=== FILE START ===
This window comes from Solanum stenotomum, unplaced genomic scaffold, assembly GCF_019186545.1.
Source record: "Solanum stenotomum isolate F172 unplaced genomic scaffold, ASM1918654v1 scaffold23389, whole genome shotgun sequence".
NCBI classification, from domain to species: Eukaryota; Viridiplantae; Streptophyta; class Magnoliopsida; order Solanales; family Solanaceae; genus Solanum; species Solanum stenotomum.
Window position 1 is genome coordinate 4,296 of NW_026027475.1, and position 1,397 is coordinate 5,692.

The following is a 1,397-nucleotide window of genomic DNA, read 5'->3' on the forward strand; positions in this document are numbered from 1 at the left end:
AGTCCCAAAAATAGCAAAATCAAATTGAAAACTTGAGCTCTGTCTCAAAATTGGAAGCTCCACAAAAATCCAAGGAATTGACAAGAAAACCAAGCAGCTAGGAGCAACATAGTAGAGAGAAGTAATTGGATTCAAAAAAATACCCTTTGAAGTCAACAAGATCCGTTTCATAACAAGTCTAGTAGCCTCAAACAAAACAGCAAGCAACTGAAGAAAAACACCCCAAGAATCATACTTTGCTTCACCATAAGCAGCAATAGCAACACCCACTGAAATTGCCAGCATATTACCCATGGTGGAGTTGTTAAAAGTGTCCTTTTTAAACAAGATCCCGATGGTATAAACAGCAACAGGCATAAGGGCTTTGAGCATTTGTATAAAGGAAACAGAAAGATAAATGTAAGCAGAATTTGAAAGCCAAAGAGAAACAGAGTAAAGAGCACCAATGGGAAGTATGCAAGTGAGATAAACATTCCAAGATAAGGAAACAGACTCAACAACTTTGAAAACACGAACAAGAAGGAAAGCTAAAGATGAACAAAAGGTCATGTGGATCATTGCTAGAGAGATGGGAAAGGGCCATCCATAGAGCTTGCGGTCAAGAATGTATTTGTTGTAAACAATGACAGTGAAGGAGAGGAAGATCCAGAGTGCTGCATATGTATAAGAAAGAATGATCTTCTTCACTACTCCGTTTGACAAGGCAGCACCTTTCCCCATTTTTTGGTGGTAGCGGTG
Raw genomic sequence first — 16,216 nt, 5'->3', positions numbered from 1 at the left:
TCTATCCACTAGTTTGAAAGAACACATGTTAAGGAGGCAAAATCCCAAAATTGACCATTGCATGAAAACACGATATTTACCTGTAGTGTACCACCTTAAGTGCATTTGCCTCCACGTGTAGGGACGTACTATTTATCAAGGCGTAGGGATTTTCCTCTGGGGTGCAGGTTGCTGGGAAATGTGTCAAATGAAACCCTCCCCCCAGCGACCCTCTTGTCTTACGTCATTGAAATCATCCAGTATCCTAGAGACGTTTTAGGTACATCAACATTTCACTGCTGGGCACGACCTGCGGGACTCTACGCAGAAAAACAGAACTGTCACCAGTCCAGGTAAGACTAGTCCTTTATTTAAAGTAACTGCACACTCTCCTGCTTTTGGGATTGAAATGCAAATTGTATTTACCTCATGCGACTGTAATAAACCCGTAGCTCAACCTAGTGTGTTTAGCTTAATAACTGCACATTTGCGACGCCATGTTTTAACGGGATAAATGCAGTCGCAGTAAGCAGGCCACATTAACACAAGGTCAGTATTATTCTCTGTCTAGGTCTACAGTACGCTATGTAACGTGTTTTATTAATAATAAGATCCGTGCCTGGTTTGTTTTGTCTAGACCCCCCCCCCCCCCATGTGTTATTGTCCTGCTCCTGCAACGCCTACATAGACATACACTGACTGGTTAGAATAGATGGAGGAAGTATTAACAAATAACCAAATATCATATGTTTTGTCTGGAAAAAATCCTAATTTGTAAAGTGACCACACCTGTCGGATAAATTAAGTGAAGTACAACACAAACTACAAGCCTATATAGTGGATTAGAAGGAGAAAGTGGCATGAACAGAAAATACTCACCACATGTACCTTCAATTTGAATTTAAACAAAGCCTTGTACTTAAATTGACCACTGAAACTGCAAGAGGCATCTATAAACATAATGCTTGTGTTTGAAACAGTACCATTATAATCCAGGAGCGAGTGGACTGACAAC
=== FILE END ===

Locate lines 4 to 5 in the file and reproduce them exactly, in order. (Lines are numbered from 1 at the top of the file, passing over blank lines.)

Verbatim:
Window position 1 is genome coordinate 4,296 of NW_026027475.1, and position 1,397 is coordinate 5,692.

The following is a 1,397-nucleotide window of genomic DNA, read 5'->3' on the forward strand; positions in this document are numbered from 1 at the left end: